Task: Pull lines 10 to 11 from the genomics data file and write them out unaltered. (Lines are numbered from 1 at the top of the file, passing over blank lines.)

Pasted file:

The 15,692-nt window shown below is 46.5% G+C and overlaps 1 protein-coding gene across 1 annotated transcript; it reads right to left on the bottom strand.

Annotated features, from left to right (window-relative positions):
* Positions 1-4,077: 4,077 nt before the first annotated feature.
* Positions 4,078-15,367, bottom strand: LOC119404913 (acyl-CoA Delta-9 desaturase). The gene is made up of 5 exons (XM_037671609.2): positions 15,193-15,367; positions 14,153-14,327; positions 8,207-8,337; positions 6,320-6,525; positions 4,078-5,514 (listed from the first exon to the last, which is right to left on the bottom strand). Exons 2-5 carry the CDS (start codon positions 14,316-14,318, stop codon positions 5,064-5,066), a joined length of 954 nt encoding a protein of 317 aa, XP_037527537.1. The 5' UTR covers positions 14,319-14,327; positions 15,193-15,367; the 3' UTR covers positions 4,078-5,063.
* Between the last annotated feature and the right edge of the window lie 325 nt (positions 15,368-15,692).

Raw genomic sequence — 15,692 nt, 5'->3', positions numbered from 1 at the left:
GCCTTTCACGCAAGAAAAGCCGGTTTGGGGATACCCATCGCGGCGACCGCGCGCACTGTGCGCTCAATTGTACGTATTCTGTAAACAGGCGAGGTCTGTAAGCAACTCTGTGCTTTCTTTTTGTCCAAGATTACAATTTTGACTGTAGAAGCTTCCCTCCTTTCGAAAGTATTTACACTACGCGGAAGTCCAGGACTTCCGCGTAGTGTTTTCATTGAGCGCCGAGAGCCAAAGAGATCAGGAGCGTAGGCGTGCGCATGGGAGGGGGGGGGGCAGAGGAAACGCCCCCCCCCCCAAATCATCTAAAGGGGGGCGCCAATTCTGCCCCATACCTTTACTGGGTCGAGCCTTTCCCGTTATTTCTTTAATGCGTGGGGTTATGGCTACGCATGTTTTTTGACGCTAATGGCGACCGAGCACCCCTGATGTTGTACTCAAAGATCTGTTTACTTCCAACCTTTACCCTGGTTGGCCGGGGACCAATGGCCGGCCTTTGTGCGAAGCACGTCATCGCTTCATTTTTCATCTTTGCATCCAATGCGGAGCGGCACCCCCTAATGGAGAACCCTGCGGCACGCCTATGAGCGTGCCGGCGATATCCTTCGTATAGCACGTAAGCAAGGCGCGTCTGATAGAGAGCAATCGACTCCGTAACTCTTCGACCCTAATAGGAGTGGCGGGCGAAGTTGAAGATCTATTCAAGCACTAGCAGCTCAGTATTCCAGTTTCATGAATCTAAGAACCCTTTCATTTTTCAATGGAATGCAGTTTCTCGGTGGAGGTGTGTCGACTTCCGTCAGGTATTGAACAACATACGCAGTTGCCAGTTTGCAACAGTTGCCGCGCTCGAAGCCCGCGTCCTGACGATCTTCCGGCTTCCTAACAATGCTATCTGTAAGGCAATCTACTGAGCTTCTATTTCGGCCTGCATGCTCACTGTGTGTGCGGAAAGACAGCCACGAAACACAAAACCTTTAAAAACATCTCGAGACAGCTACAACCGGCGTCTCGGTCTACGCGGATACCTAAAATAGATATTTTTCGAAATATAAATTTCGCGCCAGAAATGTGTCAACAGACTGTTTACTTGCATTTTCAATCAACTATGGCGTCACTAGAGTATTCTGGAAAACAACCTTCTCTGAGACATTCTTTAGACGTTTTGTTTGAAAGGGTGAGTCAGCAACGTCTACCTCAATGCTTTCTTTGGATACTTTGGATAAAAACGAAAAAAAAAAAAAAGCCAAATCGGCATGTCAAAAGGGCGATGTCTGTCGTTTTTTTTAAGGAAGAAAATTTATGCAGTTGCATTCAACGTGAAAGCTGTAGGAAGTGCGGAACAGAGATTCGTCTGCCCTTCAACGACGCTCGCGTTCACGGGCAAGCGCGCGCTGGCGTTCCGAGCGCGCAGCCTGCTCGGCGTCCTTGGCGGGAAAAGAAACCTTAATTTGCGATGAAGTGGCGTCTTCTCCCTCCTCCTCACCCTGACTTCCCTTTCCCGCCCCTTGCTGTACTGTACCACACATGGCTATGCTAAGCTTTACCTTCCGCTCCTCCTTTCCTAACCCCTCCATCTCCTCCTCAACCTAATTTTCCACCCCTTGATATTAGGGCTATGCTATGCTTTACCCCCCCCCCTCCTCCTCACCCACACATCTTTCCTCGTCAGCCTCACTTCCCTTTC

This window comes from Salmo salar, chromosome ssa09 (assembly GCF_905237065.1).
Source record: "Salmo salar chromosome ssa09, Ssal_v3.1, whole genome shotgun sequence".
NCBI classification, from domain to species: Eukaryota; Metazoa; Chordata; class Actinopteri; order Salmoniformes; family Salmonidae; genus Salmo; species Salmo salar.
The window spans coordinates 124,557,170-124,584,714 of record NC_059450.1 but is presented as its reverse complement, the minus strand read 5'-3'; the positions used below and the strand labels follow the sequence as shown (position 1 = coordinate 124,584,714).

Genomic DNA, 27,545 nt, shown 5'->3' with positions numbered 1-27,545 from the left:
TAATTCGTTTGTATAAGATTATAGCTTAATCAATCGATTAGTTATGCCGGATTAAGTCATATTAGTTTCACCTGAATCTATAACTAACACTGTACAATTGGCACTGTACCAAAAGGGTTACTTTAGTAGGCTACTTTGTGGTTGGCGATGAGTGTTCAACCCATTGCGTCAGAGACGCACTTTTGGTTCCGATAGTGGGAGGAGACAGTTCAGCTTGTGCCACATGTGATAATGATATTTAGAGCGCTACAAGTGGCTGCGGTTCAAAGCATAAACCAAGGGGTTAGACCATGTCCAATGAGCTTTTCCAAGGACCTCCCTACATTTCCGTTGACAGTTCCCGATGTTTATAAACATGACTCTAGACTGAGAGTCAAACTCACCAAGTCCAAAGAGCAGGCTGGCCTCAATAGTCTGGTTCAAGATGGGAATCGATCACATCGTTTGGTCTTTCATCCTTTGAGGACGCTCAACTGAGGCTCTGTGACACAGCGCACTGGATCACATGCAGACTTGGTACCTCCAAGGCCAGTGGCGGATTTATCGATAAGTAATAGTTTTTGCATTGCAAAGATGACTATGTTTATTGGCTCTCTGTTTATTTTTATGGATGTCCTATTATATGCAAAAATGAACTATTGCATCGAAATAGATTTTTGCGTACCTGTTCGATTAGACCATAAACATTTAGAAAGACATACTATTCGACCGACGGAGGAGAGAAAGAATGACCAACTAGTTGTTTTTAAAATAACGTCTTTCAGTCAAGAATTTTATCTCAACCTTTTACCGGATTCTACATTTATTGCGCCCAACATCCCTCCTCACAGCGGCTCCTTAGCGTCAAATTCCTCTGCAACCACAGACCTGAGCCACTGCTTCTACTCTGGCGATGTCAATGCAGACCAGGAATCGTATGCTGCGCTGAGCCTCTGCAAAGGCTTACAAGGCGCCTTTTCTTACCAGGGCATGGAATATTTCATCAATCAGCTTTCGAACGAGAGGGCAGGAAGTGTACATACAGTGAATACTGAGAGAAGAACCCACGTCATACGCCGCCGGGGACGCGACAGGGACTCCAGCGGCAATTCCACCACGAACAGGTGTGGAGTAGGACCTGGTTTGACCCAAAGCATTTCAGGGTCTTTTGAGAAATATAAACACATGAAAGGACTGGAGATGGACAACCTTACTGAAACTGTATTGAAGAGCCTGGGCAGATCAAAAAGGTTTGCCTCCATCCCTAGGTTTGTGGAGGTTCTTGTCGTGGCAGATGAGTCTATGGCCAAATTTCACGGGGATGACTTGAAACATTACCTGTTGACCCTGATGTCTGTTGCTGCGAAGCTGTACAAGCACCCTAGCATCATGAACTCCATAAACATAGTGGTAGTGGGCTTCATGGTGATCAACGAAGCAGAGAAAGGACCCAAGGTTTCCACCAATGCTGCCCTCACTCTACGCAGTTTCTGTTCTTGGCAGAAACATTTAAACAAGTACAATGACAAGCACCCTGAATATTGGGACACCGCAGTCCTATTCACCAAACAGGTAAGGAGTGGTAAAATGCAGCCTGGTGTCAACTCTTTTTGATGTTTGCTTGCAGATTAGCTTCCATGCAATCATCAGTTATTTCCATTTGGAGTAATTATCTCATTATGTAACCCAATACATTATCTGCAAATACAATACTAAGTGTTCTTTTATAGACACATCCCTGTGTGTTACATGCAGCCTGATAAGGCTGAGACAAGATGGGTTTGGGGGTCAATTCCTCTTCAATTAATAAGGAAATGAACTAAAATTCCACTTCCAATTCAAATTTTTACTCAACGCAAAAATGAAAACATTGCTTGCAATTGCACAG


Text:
NCBI classification, from domain to species: Eukaryota; Metazoa; Chordata; class Actinopteri; order Salmoniformes; family Salmonidae; genus Salmo; species Salmo salar.
The window spans coordinates 124,557,170-124,584,714 of record NC_059450.1 but is presented as its reverse complement, the minus strand read 5'-3'; the positions used below and the strand labels follow the sequence as shown (position 1 = coordinate 124,584,714).